Skip to main content
Open Access Publications from the University of California

UC Berkeley

UC Berkeley Electronic Theses and Dissertations bannerUC Berkeley

Mountain Livelihoods in Transition: Constraints and Opportunities in Kinnaur, Western Himalaya


This dissertation investigates the transformation of the district of Kinnaur in the state of Himachal Pradesh in the Indian Himalaya. I examine Kinnauri adaptation to political, economic, environmental, and social events of the last seven decades, including state intervention, market integration, and climate change. Broadly, I examine drivers of change in Kinnaur, and the implications of these changes on social, cultural, political, and environmental dynamics of the district. Based on findings from 11 months of ethnographic field work, I argue that Kinnaur’s transformation and current economic prosperity have been chiefly induced by outside forces, creating a temporary landscape of opportunity.

State-led interventions including land reform and a push to supplement subsistence agriculture with commercial horticulture initiated a significant agrarian transition beginning with India’s Independence. I provide detailed examination of the Nautor Land Rules of 1968 and the 1972 Himachel Pradesh Ceiling of Land Holding Act, and their repercussion on land allocation to landless Kinnauris. My findings suggest that despite the initial inequitable allocation of land under these reforms, 40 years after they were enacted, landless Kinnauris have predominantly become landowners. I illustrate how other socio-economic measures, including the construction of National Highway 22 through Kinnaur, access to wage labor, provision of government jobs and government promotion of commercial apple production, all converged to change the socio-economic condition of Kinnauris and better enable them to take advantage of state land programs.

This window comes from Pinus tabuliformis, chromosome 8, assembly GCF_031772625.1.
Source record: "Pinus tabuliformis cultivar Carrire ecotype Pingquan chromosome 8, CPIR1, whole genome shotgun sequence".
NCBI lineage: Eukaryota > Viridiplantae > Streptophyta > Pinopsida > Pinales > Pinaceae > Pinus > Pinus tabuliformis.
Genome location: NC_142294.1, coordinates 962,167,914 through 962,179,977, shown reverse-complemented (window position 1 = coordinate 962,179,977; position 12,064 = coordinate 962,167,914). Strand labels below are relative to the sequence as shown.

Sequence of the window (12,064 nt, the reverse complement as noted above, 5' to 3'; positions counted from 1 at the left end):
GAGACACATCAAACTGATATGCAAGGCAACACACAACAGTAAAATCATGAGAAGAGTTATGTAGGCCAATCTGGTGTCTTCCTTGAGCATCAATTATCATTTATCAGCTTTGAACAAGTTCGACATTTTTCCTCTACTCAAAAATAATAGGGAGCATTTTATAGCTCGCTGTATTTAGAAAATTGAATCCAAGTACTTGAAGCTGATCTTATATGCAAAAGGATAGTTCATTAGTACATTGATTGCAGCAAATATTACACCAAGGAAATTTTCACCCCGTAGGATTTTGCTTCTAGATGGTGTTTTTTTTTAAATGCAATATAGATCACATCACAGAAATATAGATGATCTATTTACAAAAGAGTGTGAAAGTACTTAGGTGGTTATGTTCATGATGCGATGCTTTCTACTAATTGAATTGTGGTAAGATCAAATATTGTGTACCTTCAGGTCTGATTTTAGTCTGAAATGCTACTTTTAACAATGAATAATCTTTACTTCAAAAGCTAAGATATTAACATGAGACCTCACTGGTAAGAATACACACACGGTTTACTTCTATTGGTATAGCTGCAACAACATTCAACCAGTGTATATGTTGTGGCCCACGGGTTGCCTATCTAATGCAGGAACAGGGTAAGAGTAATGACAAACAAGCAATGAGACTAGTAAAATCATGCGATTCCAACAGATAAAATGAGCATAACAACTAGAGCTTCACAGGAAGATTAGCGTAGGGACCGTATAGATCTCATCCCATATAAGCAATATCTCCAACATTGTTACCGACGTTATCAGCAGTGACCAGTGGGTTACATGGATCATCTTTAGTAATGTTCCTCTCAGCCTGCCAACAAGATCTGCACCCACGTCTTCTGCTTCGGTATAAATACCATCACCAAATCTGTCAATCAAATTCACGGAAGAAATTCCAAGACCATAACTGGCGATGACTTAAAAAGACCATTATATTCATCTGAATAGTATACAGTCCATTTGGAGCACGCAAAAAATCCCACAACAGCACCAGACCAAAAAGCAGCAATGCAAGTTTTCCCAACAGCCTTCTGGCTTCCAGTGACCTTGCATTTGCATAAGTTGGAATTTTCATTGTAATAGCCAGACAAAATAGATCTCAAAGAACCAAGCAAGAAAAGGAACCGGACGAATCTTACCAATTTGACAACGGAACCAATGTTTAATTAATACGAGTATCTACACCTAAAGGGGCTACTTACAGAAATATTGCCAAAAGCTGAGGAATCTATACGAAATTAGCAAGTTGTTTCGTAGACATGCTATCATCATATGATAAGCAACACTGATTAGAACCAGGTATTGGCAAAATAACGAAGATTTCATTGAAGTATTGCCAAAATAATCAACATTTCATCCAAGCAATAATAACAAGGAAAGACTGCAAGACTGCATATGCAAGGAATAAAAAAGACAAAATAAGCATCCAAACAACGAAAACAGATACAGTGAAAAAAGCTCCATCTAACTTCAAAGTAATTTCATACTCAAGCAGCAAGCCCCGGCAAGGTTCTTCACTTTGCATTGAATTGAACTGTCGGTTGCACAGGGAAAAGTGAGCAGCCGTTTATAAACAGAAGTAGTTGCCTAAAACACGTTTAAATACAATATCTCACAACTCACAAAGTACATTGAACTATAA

Looking at climate change and its consequences on Kinnaur, I provide a contextualized examination of biophysical processes in conjunction with Kinnauri social dynamics and broader state structures of power and political economy. My research adds a new dimension to the field by showing how climate change may provide a temporary landscape of opportunity for marginalized people. I illustrate how climate change is shifting land use practices and changing patterns of agricultural production. Formerly non-arable land in the high altitude zone is being placed under apple production and this newly productive land is contributing to growing prosperity. Simultaneously, I examine the limitations of this prosperity and reasons to be concerned that it is only temporary. Kinnauri livelihood diversity has decreased with growing dependence on one cash crop, and Kinnaur is therefore highly vulnerable to fluctuating markets and weather conditions. I suggest that livelihood diversification may provide important protection for Kinnauri prosperity.

In focusing on Kinnaur’s social dimensions and livelihood sustainability, I argue that the integration and expansion of the market economy is linked to changing social structures in Kinnaur. I examine the evolving human-environment dynamics by discussing the evolution of the traditional Kinnauri practice of fraternal polyandry, social networks of exchange and reciprocity, and the chilgoza pine nut, a traditionally important common pool resource in Kinnaur.

Main Content
For improved accessibility of PDF content, download the file to your device.
Current View